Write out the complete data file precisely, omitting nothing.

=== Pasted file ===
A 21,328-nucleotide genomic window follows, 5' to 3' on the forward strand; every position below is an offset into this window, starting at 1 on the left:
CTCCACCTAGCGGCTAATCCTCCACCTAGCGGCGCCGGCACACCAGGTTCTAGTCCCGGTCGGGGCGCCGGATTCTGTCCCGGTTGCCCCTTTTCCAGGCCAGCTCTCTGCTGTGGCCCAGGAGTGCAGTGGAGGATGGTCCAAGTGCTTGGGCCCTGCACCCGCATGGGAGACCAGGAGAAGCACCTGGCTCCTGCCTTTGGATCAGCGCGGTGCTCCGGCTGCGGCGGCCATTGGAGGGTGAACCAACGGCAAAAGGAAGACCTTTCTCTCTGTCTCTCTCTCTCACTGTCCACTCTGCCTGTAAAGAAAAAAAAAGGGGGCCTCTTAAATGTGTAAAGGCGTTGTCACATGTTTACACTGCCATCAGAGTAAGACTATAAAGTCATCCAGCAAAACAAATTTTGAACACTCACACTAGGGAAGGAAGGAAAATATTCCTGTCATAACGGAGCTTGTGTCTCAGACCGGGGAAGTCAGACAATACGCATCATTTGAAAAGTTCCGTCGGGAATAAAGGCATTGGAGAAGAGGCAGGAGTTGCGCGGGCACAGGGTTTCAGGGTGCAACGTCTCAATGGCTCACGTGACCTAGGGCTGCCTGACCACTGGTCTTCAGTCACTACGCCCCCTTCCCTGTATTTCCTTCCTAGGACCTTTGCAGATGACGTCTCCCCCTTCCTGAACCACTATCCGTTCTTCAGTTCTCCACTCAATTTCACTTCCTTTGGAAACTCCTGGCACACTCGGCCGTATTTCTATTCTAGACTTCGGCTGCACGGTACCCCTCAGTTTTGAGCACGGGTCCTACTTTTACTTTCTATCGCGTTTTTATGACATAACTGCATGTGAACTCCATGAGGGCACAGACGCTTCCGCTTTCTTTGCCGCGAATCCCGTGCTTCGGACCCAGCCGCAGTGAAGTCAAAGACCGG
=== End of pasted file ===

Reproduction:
A 21,328-nucleotide genomic window follows, 5' to 3' on the forward strand; every position below is an offset into this window, starting at 1 on the left:
CTCCACCTAGCGGCTAATCCTCCACCTAGCGGCGCCGGCACACCAGGTTCTAGTCCCGGTCGGGGCGCCGGATTCTGTCCCGGTTGCCCCTTTTCCAGGCCAGCTCTCTGCTGTGGCCCAGGAGTGCAGTGGAGGATGGTCCAAGTGCTTGGGCCCTGCACCCGCATGGGAGACCAGGAGAAGCACCTGGCTCCTGCCTTTGGATCAGCGCGGTGCTCCGGCTGCGGCGGCCATTGGAGGGTGAACCAACGGCAAAAGGAAGACCTTTCTCTCTGTCTCTCTCTCTCACTGTCCACTCTGCCTGTAAAGAAAAAAAAAGGGGGCCTCTTAAATGTGTAAAGGCGTTGTCACATGTTTACACTGCCATCAGAGTAAGACTATAAAGTCATCCAGCAAAACAAATTTTGAACACTCACACTAGGGAAGGAAGGAAAATATTCCTGTCATAACGGAGCTTGTGTCTCAGACCGGGGAAGTCAGACAATACGCATCATTTGAAAAGTTCCGTCGGGAATAAAGGCATTGGAGAAGAGGCAGGAGTTGCGCGGGCACAGGGTTTCAGGGTGCAACGTCTCAATGGCTCACGTGACCTAGGGCTGCCTGACCACTGGTCTTCAGTCACTACGCCCCCTTCCCTGTATTTCCTTCCTAGGACCTTTGCAGATGACGTCTCCCCCTTCCTGAACCACTATCCGTTCTTCAGTTCTCCACTCAATTTCACTTCCTTTGGAAACTCCTGGCACACTCGGCCGTATTTCTATTCTAGACTTCGGCTGCACGGTACCCCTCAGTTTTGAGCACGGGTCCTACTTTTACTTTCTATCGCGTTTTTATGACATAACTGCATGTGAACTCCATGAGGGCACAGACGCTTCCGCTTTCTTTGCCGCGAATCCCGTGCTTCGGACCCAGCCGCAGTGAAGTCAAAGACCGG